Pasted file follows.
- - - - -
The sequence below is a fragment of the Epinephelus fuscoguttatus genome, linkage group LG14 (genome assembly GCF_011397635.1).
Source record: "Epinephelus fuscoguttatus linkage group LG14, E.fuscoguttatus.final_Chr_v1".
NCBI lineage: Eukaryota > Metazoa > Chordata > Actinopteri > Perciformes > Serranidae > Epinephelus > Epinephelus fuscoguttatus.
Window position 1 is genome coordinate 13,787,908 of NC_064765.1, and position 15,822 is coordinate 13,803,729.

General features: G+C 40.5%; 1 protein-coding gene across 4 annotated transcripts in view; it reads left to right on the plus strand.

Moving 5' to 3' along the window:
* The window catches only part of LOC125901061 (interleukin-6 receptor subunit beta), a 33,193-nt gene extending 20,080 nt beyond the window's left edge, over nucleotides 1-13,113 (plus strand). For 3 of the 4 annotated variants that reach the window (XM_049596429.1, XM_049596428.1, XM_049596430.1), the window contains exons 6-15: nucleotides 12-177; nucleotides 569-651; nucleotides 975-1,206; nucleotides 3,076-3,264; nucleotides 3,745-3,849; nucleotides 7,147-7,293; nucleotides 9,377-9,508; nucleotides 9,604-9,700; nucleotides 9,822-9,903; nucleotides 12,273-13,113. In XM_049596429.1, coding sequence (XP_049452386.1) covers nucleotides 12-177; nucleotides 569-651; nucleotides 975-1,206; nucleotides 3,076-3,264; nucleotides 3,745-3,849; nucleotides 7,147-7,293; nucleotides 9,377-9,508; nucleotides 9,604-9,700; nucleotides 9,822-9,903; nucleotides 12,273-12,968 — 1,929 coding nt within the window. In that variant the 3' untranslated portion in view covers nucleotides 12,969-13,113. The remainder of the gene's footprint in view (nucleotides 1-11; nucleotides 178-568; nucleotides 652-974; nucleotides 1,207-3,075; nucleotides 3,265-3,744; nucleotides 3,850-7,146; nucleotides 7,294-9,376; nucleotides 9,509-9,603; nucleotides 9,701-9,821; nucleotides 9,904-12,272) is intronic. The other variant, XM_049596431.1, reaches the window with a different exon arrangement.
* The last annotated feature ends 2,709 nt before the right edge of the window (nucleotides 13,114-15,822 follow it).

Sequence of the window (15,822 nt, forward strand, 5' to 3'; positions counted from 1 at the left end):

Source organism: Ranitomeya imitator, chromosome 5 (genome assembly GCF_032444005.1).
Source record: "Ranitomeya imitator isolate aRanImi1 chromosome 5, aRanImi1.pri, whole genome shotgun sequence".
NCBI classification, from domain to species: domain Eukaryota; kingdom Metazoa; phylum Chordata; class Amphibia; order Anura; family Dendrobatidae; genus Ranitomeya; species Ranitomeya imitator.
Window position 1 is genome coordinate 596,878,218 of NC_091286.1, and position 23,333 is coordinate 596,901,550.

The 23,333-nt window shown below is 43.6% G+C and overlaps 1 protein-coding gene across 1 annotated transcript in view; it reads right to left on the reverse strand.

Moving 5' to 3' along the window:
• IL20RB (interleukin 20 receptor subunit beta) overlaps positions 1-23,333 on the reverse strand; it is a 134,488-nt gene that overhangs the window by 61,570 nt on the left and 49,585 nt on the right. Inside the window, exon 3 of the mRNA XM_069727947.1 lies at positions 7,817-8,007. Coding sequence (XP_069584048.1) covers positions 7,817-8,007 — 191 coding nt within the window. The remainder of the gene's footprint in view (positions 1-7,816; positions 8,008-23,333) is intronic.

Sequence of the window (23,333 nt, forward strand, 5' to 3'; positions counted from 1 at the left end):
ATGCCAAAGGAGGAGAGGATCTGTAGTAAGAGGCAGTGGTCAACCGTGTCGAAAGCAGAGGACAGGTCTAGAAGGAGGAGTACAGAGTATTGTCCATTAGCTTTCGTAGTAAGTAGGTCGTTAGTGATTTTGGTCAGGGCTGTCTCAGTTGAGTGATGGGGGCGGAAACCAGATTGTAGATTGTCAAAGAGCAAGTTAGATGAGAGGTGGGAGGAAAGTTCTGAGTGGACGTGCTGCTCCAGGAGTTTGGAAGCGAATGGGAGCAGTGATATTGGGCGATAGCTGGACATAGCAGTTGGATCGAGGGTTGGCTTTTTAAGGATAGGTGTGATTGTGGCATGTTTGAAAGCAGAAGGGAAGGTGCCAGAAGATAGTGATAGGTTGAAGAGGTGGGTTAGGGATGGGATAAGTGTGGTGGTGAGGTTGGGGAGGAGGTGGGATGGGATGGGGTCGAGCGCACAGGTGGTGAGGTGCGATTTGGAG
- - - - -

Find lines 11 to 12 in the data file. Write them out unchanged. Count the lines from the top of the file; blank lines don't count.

Source record: "Ranitomeya imitator isolate aRanImi1 chromosome 5, aRanImi1.pri, whole genome shotgun sequence".
NCBI classification, from domain to species: domain Eukaryota; kingdom Metazoa; phylum Chordata; class Amphibia; order Anura; family Dendrobatidae; genus Ranitomeya; species Ranitomeya imitator.